The house has infantilized the Hadleys by doing everything for them, and doing it better than they could. Their satisfaction is catered to in every way. The parents recognize this, and see the danger in it, because they know what life was like before they had these comforts and they can acknowledge how it's affecting their happiness and their relationship with each other and their children. The children, on the other hand, have apparently never known or don't remember life before the house was there to do everything for them, and so they perceive a life of constant gratification as normal.
Bradbury depicts this as a dangerous thing, but the nature of the danger differs for the parents and the children.
For the parents, they realize that they've begun to feel unnecessary. They have no true role or purpose in this home, especially since they've given away the authority they had over their children and replaced that relationship with machines. This lack of purpose has led to them depending more strongly upon drugs, as well as being less aware of the passage of time; they don't realize how long the nursery has been set to Africa.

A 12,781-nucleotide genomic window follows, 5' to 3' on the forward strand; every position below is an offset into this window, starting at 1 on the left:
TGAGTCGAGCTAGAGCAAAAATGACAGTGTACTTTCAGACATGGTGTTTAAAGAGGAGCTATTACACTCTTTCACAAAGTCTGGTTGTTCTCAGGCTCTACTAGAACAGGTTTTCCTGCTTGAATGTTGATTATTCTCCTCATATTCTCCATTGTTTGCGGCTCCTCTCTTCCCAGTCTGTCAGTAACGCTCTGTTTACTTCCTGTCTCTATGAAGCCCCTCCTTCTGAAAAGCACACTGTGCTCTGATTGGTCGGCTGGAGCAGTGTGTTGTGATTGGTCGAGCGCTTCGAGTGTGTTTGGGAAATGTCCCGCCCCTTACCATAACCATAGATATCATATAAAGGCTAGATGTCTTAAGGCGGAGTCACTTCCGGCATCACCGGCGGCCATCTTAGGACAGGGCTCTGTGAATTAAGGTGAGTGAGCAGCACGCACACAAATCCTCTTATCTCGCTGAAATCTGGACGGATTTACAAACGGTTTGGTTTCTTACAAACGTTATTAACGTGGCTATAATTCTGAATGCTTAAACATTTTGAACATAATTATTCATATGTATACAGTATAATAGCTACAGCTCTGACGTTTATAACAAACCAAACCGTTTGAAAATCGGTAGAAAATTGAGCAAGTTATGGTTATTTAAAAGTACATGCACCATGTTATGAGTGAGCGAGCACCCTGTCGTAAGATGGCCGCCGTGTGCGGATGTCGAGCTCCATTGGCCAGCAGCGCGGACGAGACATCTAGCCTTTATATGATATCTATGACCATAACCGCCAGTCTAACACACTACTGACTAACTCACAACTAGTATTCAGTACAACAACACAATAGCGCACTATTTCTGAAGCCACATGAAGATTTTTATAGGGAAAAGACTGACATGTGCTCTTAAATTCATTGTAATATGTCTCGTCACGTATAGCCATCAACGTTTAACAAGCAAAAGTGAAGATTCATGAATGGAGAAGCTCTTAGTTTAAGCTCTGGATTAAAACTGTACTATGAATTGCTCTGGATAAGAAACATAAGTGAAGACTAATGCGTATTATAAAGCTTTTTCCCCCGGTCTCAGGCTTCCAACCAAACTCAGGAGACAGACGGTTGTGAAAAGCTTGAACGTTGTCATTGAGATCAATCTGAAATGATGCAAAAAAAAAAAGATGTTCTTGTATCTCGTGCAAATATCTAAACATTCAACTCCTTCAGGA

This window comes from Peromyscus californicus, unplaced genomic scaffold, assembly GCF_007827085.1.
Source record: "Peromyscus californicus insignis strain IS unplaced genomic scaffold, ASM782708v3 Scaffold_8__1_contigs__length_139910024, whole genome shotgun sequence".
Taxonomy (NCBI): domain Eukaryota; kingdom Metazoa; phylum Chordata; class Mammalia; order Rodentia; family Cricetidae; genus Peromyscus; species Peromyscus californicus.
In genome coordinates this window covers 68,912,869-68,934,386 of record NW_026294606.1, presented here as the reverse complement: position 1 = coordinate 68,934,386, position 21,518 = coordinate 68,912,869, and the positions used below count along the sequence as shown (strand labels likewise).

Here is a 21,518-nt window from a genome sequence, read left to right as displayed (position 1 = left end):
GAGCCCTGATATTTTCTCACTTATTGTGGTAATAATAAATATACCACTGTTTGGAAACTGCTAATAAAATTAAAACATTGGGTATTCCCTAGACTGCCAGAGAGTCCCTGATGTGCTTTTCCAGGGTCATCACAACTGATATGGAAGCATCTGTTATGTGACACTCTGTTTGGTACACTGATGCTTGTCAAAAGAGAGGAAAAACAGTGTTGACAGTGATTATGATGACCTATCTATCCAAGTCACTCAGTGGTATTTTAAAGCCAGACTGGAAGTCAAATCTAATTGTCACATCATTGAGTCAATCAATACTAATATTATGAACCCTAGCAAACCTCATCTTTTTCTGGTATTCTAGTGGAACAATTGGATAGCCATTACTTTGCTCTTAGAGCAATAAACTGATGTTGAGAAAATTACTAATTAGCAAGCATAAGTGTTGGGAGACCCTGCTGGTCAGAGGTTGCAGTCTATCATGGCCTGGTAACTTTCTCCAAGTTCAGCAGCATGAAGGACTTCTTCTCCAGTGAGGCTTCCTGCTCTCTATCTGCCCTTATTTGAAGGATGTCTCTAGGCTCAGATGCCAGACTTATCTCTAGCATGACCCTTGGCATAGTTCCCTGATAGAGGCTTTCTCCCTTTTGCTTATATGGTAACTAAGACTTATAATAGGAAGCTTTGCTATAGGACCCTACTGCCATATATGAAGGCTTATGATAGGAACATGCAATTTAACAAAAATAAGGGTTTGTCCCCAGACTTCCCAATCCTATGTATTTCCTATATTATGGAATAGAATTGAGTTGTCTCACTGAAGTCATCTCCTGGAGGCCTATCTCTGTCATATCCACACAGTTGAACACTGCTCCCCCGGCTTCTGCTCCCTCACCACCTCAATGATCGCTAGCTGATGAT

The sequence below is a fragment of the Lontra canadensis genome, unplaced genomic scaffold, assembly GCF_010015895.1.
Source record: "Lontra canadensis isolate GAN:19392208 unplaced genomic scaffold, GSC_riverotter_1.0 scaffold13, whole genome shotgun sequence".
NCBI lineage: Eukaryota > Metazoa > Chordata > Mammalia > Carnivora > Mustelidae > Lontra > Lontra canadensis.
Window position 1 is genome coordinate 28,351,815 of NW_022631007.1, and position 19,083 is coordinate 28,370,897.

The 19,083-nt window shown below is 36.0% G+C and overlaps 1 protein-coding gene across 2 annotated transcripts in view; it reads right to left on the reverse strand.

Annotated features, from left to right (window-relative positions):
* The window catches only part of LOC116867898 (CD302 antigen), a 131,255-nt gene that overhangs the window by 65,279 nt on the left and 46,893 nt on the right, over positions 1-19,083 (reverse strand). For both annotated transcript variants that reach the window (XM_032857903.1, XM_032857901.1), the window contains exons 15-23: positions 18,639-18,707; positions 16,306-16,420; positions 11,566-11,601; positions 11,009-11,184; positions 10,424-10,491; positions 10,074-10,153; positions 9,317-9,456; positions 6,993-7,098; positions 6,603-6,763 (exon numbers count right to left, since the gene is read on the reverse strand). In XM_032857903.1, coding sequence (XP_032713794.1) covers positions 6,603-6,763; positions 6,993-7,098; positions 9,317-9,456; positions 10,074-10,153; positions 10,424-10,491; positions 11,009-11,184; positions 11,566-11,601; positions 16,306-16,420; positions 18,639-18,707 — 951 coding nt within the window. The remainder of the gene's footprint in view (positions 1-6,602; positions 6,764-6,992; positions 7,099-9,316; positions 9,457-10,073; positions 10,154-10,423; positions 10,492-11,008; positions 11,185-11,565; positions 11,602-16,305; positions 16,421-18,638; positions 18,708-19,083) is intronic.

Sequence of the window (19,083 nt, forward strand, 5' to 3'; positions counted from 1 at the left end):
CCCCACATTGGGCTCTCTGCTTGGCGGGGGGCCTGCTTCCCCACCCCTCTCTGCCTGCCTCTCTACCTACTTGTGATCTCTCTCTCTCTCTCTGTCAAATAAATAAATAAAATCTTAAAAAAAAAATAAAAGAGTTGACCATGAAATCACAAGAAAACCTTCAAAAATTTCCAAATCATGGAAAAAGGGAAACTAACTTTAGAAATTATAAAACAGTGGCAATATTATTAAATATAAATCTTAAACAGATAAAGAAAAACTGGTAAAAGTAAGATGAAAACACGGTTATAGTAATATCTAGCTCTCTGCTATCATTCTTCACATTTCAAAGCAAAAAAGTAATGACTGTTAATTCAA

For the children, they are already depicted as "excessively" coddled, in the words of McClean, the psychologist, but the true danger lies in the fact that they don't respect their parents nor look to them as true authorities - the children see themselves as the authorities and the technology theirs to command. This would be inconsequential in the immediate term if not for their ability to see their fantasies played out in graphic detail through the nursery - whereas a real child would have to imagine their parent's death, the nursery can do it for them, repeatedly, which appears to have set both the children and the nursery into a psychopathic rut.